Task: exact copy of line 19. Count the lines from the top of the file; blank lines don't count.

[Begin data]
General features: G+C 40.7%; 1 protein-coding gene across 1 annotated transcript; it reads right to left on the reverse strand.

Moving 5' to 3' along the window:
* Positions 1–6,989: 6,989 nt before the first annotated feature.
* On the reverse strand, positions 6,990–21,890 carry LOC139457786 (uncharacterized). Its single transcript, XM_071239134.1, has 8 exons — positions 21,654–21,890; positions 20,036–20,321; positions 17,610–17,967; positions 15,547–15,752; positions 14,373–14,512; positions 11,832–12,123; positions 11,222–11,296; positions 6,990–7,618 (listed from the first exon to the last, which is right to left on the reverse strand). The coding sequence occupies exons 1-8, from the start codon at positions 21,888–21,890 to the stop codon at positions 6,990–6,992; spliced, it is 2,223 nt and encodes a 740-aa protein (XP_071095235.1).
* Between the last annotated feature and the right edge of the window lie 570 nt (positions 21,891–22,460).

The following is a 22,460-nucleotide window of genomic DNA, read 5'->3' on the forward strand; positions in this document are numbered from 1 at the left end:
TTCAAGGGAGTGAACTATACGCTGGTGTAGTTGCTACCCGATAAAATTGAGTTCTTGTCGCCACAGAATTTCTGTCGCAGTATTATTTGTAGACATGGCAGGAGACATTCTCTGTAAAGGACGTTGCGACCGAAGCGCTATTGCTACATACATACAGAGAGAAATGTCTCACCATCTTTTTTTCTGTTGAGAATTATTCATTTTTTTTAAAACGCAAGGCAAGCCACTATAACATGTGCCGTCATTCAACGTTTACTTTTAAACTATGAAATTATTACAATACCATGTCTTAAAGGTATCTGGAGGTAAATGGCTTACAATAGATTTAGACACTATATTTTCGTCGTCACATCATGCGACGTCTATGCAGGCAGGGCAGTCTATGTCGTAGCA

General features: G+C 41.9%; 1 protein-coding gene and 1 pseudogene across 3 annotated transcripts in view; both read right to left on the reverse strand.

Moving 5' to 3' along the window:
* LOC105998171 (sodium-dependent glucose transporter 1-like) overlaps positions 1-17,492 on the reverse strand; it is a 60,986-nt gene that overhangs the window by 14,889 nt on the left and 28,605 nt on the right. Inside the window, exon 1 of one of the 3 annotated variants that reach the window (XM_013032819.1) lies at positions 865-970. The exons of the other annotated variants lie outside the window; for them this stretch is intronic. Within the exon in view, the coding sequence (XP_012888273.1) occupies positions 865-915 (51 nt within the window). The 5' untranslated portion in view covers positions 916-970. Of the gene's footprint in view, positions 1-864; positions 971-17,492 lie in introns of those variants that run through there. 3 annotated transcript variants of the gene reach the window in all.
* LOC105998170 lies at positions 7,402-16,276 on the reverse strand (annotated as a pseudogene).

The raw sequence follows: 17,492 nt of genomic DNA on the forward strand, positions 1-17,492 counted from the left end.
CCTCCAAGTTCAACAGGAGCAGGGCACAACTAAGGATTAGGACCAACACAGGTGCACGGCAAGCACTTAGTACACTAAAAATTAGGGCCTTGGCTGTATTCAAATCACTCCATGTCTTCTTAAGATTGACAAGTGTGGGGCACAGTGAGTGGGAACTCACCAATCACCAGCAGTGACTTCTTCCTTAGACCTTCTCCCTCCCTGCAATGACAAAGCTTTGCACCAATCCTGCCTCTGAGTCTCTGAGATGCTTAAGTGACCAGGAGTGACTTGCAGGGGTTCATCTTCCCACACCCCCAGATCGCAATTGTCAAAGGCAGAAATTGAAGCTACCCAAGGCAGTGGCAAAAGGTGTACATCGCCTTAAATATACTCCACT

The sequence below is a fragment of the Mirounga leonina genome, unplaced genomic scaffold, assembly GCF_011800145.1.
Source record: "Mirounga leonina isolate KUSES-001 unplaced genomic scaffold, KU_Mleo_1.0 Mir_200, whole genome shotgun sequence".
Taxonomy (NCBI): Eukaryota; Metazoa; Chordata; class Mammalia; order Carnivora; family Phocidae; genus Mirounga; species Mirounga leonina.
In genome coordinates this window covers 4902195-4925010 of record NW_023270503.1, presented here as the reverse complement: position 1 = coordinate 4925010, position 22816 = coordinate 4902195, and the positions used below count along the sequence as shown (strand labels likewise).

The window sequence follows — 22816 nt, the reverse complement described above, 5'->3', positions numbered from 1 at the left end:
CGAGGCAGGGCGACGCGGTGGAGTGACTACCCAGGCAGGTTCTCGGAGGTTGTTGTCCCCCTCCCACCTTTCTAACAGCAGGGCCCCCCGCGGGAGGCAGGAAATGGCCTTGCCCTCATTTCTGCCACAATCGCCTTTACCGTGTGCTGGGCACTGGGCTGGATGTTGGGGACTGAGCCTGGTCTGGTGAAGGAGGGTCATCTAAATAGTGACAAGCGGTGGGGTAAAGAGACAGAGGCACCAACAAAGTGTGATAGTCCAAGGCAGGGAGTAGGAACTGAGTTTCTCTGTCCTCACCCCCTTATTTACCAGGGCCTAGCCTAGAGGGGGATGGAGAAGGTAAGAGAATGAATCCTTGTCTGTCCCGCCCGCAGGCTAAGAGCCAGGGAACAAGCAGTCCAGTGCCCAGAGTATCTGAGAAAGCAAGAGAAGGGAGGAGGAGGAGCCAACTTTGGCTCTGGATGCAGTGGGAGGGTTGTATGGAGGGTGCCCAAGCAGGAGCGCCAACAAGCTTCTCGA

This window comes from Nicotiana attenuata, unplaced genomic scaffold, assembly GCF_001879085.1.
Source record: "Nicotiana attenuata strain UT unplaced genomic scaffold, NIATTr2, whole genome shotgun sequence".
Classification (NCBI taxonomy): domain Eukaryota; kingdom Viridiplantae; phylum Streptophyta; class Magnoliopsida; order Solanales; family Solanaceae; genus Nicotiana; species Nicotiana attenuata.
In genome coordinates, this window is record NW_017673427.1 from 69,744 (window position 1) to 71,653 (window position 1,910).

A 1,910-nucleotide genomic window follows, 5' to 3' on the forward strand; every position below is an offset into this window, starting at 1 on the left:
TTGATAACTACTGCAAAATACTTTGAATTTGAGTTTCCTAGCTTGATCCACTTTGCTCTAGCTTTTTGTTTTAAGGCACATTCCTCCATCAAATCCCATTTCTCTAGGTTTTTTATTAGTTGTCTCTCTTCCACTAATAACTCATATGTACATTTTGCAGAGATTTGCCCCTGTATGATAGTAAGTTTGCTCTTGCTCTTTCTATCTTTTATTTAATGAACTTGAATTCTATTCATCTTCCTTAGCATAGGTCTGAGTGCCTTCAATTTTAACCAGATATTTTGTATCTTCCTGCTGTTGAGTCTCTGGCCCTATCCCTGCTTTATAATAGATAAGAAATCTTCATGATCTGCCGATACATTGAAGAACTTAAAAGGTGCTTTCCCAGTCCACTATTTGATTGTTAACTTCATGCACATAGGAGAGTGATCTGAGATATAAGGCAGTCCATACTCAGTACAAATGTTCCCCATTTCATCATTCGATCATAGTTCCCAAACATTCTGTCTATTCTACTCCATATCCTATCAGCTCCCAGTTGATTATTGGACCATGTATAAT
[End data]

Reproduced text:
CGAGGCAGGGCGACGCGGTGGAGTGACTACCCAGGCAGGTTCTCGGAGGTTGTTGTCCCCCTCCCACCTTTCTAACAGCAGGGCCCCCCGCGGGAGGCAGGAAATGGCCTTGCCCTCATTTCTGCCACAATCGCCTTTACCGTGTGCTGGGCACTGGGCTGGATGTTGGGGACTGAGCCTGGTCTGGTGAAGGAGGGTCATCTAAATAGTGACAAGCGGTGGGGTAAAGAGACAGAGGCACCAACAAAGTGTGATAGTCCAAGGCAGGGAGTAGGAACTGAGTTTCTCTGTCCTCACCCCCTTATTTACCAGGGCCTAGCCTAGAGGGGGATGGAGAAGGTAAGAGAATGAATCCTTGTCTGTCCCGCCCGCAGGCTAAGAGCCAGGGAACAAGCAGTCCAGTGCCCAGAGTATCTGAGAAAGCAAGAGAAGGGAGGAGGAGGAGCCAACTTTGGCTCTGGATGCAGTGGGAGGGTTGTATGGAGGGTGCCCAAGCAGGAGCGCCAACAAGCTTCTCGA